Barbara’s Gallery- The Underworld

The underworld, or Xibalba, is the Mayan domain of the dead, entered and exited through a cleft in (the navel of) the earth. Housing revered ancestors, as well as the lords of disease and death, Xibalba is where rebirth is made possible. In Maya mythology One Hunahpu descended into the underworld to die so that a new generation could appear and be capable of overcoming death. Thus, death was seen as a necessary part of life. For example, in order for maize to grow and produce, a seed must first die and be buried in the earth.

Incense Burner Chimney, seated figure with protruding umbilical cord.
Late Classic
Terra-cotta stuccoed; vestiges of paint visible

The cycle of life, death and rebirth, the foundation of Maya iconography and cosmology, is reflected in this rare sculptured full human seated figure, from whose navel sprouts a seed, probably either a maize or cacao seed, both fundamental to Maya life and rituals. The umbilical cord sustains new life, just as the navel of the earth brings rebirth from the underworld. In the Classic period, “god pots” (clay effigy incense burners) functioned as portals to the underworld. They were painted with the blood-red dye of the achiote, ensouling them with life force. This incensario lid may be a late version, and would explain the remnants of red paint still visible. It has been suggested that this figure represents the Long Nosed Rain God who makes life sprout from the earth. If correct, yet another level is added to the multilayered interweaving of metaphor and myth housed in this object.

Metate (grinding table) in the form of a Jaguar
Date unknown
Unknown metal

The jaguar was the largest carnivore and the most powerful animal of ancient Mesoamerica, Jaguars roamed the groves of shaded cacao trees, surely placed there by the gods as protectors. Jaguars represented power and authority such that preclassic and classic Maya princes wore the skins and claws of jaguars as insignia of their rank. The jaguar also symbolized warfare, night and the underworld, for K’inich Ajaw rises in the east as the sun god but sets in the west into the underworld as the Jaguar god. This metate, then, symbolizes the power of the jaguar in the underworld, and also recognizes his place on earth by serving as a fundamental tool for grinding maize, cacao and other essential foodstuffs for the maintenance of human life on earth. This metate reveals decades of use for grinding. Perhaps it was reserved for ritual use at funerals grinding cacao for chocolate.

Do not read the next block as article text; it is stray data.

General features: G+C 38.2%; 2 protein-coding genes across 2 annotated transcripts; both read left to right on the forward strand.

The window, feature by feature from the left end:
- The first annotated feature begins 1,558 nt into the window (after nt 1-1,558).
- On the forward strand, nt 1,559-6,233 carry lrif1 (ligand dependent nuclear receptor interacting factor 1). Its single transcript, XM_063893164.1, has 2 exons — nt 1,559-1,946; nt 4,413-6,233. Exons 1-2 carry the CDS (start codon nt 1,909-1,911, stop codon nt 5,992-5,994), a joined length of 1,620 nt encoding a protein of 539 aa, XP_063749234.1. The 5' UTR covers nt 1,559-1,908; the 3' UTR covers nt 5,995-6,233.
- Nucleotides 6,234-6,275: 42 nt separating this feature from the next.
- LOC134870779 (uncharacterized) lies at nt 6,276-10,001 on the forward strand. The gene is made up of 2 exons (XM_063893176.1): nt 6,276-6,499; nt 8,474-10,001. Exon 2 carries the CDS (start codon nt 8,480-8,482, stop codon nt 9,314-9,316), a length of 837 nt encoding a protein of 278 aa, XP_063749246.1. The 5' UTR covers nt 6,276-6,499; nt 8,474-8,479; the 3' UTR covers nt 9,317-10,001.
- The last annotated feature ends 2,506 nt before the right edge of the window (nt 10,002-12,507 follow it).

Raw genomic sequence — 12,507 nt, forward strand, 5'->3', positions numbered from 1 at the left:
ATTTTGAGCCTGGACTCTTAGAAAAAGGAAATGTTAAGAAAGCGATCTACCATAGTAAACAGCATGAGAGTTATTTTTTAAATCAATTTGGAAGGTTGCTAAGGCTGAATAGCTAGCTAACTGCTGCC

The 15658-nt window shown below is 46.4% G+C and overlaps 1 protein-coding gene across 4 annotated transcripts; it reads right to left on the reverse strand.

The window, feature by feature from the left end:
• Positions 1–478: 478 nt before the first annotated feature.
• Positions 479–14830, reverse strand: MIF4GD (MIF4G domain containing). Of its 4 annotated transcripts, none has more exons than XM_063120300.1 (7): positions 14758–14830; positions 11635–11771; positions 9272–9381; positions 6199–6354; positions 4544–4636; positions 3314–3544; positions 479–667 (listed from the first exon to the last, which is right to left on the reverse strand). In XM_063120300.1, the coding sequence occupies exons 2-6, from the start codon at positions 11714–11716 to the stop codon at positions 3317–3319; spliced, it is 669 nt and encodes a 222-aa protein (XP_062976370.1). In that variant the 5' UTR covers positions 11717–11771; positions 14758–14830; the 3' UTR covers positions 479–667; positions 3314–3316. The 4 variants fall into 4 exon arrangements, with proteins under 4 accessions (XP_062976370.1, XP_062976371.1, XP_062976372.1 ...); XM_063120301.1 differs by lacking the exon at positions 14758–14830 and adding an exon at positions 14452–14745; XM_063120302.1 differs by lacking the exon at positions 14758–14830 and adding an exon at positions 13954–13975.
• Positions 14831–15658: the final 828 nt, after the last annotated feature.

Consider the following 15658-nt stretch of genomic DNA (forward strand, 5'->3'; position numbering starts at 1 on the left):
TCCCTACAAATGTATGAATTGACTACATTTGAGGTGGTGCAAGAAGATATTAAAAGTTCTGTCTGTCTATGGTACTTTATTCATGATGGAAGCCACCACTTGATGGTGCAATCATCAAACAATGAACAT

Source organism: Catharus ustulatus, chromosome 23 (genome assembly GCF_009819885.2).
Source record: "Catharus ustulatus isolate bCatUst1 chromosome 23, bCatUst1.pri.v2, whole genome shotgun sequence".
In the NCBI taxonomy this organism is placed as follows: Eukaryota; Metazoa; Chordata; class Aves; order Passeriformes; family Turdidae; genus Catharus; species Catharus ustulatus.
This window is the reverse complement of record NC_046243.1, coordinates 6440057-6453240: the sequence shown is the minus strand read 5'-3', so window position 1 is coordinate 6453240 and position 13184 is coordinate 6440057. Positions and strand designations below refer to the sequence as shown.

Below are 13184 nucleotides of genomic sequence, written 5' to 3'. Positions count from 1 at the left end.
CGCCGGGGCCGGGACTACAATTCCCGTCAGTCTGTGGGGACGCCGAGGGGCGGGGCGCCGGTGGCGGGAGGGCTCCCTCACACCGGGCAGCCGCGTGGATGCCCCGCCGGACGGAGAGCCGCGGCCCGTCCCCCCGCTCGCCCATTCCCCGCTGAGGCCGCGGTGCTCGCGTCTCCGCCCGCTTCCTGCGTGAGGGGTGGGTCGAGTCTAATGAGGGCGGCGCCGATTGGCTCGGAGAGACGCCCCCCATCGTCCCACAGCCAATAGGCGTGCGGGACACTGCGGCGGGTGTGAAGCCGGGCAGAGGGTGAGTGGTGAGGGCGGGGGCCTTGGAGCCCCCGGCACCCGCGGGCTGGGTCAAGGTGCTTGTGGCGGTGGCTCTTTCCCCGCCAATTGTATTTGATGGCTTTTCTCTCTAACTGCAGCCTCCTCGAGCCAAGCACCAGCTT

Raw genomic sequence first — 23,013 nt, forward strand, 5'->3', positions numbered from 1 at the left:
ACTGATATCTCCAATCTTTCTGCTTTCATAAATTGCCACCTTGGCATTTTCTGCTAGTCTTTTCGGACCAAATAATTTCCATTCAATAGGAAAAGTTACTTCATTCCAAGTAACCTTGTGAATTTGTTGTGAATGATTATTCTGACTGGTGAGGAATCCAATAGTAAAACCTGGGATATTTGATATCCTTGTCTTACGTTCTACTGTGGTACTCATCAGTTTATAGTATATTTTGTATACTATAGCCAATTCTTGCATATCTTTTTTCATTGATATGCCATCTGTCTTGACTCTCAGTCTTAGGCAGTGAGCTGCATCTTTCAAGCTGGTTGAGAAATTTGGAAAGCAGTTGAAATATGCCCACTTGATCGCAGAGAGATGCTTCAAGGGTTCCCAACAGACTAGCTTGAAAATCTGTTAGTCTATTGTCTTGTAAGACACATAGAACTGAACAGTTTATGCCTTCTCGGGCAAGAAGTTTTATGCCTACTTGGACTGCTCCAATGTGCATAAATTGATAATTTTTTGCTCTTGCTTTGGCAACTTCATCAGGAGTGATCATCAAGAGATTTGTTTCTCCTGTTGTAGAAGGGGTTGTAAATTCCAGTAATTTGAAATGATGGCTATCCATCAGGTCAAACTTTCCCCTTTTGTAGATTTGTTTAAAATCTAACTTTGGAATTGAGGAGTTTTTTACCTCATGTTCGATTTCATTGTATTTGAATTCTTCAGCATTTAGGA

Maya (Chamá region, southern highlands, Southern Guatemala)
Cylinder vessel with Camazotz’ (the bat deity of the underworld).
c. 672-830 CE.
Ceramic with orange, red, brown, cream and black slip paints
Museum purchase

Considered one of the finest known examples of bat iconography, this funerary artifact was part of a high lord’s interment. Two species of bats from the leaf-nosed group were very importance to the Maya. One was the vampire bat that fed on the blood of animals and humans. As can be seen here, bat iconography combined these two species, giving them a pronounced “leaf” nose, and two sharp upper incisors. The red substance emitted from the mouth of Camazotz’ has been described as flame, but it is much more likely to be blood, since bats are linked in Maya cosmology to sacrifice. The vampire bat not only drinks the blood of its victims, but also injects an anti-coagulant to create abundant blood flow. For the Maya, blood is the most precious substance; it contains the essence of the ancestors and of the founding deities from whom the ancestors descended.

Leaf-nose bat (L); Vampire bat (R)

We end our presentation at Xibalba, the site of rebirth and resurrection where the cycle begins once again. Nevertheless, the absolute interdependency of the three realms must be reemphasized. It would be possible to view each artifact in this gallery as belonging to each of the three realms in some significant way. For example, consider the “Man and fruit effigy vessel, 1000-1476” presented in Caroline’s gallery of The Natural World. The figure of the man may be the Maize God, one of many gods Maya princes can be seen representing on artifacts. The cacao seed is the source of important ingredients that are always used in funerary offerings.

We invite you to visit each realm once again and consider how each artifact is significant for the other two realms.